The film begins in a WW II training depot of a British Guards armoured regiment where recruits from many walks of life learn to survive the strict discipline and training together before ... See full summary »
Ana, the Princess of Eboli, wears a black patch over her right eye, where she was blinded as a youth when fighting a duel in defense of her king, the despotic Philip. Thereafter she and the... See full summary »
Olivia de Havilland,
A Norwegian scientist builds a device that can convert sound waves into electrical energy. However, the machine is stolen by the scientist's wife and assistant, who head across the frozen ... See full summary »
Derek Wardell is struck with amnesia, and the last thing he remembers is the beautiful voice of the opera singer Helen Maxwell. When he regains consciousness, Wardell thinks that he's in love with her.
Major Charles Forsythe (Carradine) is a Vietnam veteran U.S. Army officer stationed near Rome. He is a brutal, if effective, commander who was "fragged" by his own men in Vietnam. When he ... See full summary »
Eric Portman sweeps Edana Romney off her feet, for awhile at least
I'd love to see a remastered print of "Corridor of Mirrors", but I cannot complain about seeing a complete VHS print in reasonable condition. A restoration would bring out the contrasts of the grays, blacks and whites, and it would bring out details of the costumes and sets that are obscured in the existing images. I would hope that a restoration could remove some of the noise from the sound track and bring up the voices as against the musical background. Not to complain about the score itself, which is superior work by Georges Auric. The score along with the sets almost define the film by themselves.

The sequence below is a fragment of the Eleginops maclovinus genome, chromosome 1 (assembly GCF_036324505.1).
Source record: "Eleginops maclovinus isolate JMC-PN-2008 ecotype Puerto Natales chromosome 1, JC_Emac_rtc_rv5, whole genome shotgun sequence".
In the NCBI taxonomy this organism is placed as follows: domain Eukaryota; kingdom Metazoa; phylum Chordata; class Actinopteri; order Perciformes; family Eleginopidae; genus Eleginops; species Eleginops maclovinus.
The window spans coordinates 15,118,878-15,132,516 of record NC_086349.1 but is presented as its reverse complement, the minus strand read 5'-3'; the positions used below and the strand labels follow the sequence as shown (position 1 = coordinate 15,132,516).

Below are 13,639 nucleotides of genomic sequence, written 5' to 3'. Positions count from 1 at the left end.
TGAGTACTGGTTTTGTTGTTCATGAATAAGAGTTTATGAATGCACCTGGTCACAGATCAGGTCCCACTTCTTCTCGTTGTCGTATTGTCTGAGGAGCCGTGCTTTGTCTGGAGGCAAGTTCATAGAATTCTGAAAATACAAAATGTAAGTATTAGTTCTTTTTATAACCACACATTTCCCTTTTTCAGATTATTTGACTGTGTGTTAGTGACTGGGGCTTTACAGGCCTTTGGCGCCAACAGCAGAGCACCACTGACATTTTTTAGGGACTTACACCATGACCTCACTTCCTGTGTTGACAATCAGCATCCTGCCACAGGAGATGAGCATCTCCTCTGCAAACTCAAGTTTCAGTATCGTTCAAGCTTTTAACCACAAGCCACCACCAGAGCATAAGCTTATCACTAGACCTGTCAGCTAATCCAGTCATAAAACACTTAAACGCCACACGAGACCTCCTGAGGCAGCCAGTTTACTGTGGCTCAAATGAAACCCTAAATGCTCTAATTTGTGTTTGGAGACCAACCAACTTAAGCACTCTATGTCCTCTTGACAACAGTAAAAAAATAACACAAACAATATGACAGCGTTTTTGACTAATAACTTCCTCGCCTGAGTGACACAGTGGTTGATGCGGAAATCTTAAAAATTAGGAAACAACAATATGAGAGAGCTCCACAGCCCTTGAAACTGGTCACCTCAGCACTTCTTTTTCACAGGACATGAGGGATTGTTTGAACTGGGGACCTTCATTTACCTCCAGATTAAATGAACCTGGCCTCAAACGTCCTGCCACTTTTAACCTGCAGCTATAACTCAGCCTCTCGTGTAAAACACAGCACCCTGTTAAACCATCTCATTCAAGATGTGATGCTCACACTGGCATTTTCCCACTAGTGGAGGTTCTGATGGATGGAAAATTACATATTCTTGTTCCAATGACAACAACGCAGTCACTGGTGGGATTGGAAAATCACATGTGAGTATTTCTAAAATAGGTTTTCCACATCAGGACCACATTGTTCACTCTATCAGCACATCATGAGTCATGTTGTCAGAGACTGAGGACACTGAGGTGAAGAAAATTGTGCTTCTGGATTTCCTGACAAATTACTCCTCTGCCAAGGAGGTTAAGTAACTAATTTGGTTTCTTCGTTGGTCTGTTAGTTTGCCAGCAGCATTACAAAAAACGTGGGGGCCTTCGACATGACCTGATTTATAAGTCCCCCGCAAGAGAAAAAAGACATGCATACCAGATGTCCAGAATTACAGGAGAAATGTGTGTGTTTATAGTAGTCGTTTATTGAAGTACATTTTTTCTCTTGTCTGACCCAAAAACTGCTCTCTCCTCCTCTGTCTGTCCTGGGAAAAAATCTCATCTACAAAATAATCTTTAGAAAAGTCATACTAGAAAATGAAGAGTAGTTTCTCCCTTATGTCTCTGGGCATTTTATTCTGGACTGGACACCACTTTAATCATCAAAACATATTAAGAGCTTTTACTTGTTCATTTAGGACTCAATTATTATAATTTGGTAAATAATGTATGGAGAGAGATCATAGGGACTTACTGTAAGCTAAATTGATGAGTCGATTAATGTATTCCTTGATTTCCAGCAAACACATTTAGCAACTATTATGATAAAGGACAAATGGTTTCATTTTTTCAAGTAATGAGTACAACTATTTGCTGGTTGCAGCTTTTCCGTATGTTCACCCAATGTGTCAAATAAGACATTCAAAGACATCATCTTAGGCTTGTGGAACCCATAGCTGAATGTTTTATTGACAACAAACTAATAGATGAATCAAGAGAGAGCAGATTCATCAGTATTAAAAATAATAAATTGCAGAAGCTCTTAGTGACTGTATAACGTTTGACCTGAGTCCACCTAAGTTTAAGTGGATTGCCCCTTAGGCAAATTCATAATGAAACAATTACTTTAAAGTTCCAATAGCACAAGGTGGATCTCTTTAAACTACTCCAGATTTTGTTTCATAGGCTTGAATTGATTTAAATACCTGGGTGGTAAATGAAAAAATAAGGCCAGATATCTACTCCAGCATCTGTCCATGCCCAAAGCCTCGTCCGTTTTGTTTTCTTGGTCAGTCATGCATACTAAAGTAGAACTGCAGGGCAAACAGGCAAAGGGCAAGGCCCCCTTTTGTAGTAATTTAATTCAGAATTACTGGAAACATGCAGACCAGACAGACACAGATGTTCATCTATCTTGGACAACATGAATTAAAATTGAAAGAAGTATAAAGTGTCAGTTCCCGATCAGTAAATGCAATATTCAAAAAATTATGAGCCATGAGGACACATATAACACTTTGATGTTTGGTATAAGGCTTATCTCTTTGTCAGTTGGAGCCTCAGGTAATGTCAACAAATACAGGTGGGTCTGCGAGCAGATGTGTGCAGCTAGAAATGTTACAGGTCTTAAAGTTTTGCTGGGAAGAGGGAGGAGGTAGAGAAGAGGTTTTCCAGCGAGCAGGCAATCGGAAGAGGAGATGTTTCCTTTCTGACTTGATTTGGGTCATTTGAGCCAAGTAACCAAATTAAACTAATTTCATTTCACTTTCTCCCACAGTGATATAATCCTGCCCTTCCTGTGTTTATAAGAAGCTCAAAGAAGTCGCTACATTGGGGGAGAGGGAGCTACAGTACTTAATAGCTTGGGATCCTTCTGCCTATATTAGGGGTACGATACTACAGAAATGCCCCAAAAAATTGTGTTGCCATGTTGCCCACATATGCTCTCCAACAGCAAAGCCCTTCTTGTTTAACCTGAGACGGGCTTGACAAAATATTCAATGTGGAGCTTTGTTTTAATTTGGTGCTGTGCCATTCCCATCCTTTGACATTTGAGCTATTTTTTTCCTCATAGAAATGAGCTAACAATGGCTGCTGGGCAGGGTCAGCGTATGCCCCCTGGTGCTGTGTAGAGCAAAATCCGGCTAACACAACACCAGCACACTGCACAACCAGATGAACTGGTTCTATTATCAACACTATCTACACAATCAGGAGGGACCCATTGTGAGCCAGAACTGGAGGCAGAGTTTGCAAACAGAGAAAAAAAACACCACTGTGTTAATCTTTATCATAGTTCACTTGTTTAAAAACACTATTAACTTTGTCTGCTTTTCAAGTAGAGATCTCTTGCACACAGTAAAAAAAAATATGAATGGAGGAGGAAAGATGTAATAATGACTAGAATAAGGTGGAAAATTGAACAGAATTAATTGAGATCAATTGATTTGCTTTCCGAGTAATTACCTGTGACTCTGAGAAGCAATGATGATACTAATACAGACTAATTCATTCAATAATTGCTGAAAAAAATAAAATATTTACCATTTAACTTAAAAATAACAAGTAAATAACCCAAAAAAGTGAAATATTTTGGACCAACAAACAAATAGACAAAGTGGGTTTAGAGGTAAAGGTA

Eric Portman gives a beautiful performance that doesn't give any traces of even being acted. He's right into the role of an art critic in 1938 who is living in the past and who thinks he's a reincarnated Venetian from the late 15th century. That man was spurned by the woman he desired and strangled her with her own hair. Portman has a portrait of her and Edana Romney is her image, and so Portman undertakes to remake her as that woman. He lives in a mansion filled with treasures from that Italian era and it has a corridor of doors with mirrored panels that open to closets filled with these items (like jewelry) and with elaborate dresses and gowns that he has had artist Alan Wheatley make.
Ah, if only Portman had been cast with a female lead up to his portrayal, but this was not meant to be. Her part called for subtle changes in her behavior. She's captivated by Portman. She yearns for a sexual episode, but she's disappointed. She almost wallows in his riches. She becomes frightened of him. She falls back on a conventional attraction to Hugh Sinclair. This is a difficult role! To show all these and other changes convincingly is quite a challenge. Who could have done it? Gene Tierney? Linda Darnell? I favor Darnell. But, alas, we have Romney.
The film is often mentioned in the same breath with a number of other movies like "Vertigo" and "Beauty and the Beast". This, I believe, is very misleading because it attaches only to certain plot elements and not to the tone or look or feeling of the film which is more pervasive. This movie is more in tone and feeling like "The Lost Moment" (1947) and to a lesser extent like "Letter from an Unknown Woman" (1948). Even "Queen of Spades" (1949) is a more apt comparison. These are films contemporary to "Corridor of Mirrors" and subject to similar prevailing artistic currents. They show the decided influence of noir in settings that go back to earlier eras, like Victorian. Gothic is the adjective often used.
Mysterious, ambiguous, brooding, with Portman attempting to attain the unattainable, seeking to create his own reality while not running aground on the actual reality of Romney, this is the part of the psychological underpinning of this picture. He's a dreamer. She turns out to be more conventional than he ever imagined.
Let's be glad the film was even made. It's fascinating.
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